For a description of the climb from Nelson

Emerald Pools, Pelorus River. • By matthew. Licence: cc by.

onto Dun Mountain and over to Rocks Hut, see Dun Mountain.

Access to the car park at the western end of the Pelorus Track is difficult by public transport, whereas the Dun Mountain track begins directly from Nelson itself, making it a more convenient option. The contrasting environments of the desolate Mineral Belt and the deep, verdant Pelorus Valley make this a particularly interesting combination.

Rocks Hut-Middy Hut: 2 hr, easy

A gap in the trees just before the hut leads, after a few steps, to a signposted junction. From here it is 4 hours to Browning Hut or 2 hours to Middy. The lightly used track descends through rata-beech forest, past the occasional podocarp. The track is vague, but it is continuously downhill. Fifteen minutes before the hut, the junction with the Pelorus Track is met in the forest. Browning Hut lies to the right (upstream) and Middy to the left. A few minutes onward a bridge crosses the Pelorus near where the hut sits on a small grassy flat. There is good swimming here and camping amongst the onion orchids and sandflies.

Middy Hut-Captain Creek Hut: 1½ hr, easy

The river is suitable for swimming at any point along its length, although the track only provides intermittent access. It is theoretically possible to float down the river from here as there are no rapids. If attempting this you need to have the contents of your pack thoroughly sealed (it should float by itself) along with some form of inflatable buoyancy aid upon which to lounge. You may want to return to the track at the Emerald Pools to avoid the fisher-folk. Floating could possibly solve the problem of how to get from the car park to Pelorus Bridge without a car! The walking certainly seems harder once you've considered this possibility.

From the hut it's a sidle, largely out of sight of the river. After 30 minutes the track climbs to cut across a wide bend in the river, then descending again to a bridge over Fishtail Stream after a further 10 minutes. The track climbs away from the river before zigzagging steeply back down to a bridge over the Pelorus in 40 minutes. Captain Creek is soon forded on the bank of the Pelorus and the track climbs briefly before dropping down to the hut, which sits on a bend in the river.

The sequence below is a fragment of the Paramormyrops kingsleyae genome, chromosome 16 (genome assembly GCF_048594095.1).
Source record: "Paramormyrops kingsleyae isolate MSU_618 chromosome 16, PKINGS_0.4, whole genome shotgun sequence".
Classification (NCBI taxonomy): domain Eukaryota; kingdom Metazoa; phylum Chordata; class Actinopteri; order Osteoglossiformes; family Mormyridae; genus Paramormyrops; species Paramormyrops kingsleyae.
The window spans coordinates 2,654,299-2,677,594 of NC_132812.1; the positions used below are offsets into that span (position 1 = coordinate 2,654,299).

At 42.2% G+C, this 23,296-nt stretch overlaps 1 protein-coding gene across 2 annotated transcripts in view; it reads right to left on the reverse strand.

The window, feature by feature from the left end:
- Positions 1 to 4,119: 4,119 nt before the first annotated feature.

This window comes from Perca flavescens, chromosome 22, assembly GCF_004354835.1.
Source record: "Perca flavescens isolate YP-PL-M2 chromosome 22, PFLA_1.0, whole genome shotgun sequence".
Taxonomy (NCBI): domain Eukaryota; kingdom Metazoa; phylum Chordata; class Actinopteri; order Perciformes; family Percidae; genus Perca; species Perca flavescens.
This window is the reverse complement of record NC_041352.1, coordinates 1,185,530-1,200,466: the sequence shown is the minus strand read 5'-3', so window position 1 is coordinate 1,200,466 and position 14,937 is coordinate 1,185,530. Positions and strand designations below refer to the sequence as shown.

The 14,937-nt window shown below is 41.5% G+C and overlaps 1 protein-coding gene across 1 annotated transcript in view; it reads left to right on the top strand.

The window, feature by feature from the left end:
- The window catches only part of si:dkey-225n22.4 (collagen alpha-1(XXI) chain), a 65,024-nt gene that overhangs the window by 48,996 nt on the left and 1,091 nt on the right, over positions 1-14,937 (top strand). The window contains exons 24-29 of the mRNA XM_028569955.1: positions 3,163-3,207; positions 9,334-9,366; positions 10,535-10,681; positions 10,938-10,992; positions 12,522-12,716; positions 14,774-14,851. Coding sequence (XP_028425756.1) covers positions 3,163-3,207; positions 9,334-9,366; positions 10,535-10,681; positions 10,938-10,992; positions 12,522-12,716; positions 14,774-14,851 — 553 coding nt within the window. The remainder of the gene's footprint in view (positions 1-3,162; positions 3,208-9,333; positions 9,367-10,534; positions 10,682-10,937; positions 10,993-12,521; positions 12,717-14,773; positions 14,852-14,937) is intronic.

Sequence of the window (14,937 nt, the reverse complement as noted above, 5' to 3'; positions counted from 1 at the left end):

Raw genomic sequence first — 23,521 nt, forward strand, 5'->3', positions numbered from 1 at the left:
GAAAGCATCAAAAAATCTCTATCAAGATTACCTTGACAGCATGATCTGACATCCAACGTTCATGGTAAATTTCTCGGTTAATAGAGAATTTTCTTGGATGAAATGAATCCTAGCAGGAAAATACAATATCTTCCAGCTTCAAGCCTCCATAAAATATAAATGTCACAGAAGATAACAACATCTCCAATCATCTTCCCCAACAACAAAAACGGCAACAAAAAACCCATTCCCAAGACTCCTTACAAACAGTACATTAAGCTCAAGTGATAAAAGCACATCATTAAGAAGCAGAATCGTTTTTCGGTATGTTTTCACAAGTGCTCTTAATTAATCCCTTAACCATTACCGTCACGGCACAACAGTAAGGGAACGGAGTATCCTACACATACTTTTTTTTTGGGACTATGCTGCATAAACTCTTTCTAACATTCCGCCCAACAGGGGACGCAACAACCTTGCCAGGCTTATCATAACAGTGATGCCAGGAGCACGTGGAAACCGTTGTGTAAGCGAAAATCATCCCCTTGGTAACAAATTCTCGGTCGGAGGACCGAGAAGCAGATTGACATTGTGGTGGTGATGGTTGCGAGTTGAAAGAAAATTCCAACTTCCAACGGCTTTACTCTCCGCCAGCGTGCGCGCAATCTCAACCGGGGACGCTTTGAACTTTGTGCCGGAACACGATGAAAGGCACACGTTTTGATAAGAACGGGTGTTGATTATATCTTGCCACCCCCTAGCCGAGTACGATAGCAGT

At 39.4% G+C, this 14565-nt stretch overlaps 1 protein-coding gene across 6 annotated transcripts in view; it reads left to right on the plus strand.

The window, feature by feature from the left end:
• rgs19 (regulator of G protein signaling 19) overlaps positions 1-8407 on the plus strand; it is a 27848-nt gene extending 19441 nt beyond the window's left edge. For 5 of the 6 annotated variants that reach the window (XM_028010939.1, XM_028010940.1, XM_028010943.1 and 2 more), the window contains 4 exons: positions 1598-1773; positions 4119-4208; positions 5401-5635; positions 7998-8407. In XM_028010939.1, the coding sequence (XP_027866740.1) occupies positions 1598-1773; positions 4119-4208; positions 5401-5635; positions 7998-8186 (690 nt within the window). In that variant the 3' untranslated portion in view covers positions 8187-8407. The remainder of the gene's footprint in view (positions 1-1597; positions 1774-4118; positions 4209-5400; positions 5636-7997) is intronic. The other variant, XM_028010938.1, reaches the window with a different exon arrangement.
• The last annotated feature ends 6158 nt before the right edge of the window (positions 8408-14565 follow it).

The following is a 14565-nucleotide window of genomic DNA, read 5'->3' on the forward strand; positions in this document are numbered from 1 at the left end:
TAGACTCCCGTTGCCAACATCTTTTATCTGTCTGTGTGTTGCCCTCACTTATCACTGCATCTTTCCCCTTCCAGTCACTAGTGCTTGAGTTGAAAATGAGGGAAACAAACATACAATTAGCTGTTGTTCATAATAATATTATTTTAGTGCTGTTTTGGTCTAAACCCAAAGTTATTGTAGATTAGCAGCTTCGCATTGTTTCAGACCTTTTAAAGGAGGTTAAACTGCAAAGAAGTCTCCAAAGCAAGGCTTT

There is ample space east of the hut for camping and, once again, good swimming in the river.

Captain Creek Hut-Emerald Pools Picnic Area: 2 hr, easy

After sidling for 40 minutes a benched climb leads out of earshot of the river and the high sidle begins. A brief climb after a further 40 minutes leads to a narrow spur that drops away steeply to the right. Twenty-five minutes on, the track ascends casually to its summit, a mere 320m, reaching it unceremoniously in 10 minutes. After a quick drop down to the river, take a short track to the right, leading to the Emerald Pools Picnic Area.

Emerald Pools Picnic Area (80m): picnic table, swimming.

There is a clearing here, although the trees close overhead. Camping would be very pleasant, although not at all private. A path leads down to a small sandy beach and water-worn rock outcrops by the pools, which, yet again, make for good swimming. The section of track into the picnic area has been upgraded: it's wide, smooth, and easy. Many people walk in to here to escape the crowds at Pelorus Bridge. The lower reaches of the Pelorus are also popular for fishing.

Emerald Pools Picnic Area-Mt Richmond Road Car Park: ¾ hr, very easy

A sunny track leads through regenerating bush, with gorse, manuka, bracken, and occasionally large clumps of Thelymitra and Pterostylis orchids flowering on the track side. It's 30 minutes to the small swingbridge which must provide some excitement for the day-trippers. This bridge marks the end of Mount Richmond Forest Park. The remainder of the track is a legal access-way. Fifteen minutes further, the gravel road leading to the gates of the Chehalem Valley Farm is encountered. If you walk up to the entrance of the farm, you can see two massive, conical sequoias growing in the distance. The car park is a minute further along (downstream) from the track end. Pelorus Bridge, where a DOC camping ground is situated, is 13km from here along a winding gravel road. Public transport runs through Pelorus Bridge, although transport to the road end itself may be harder to organise, and it's a long, hot, boring walk.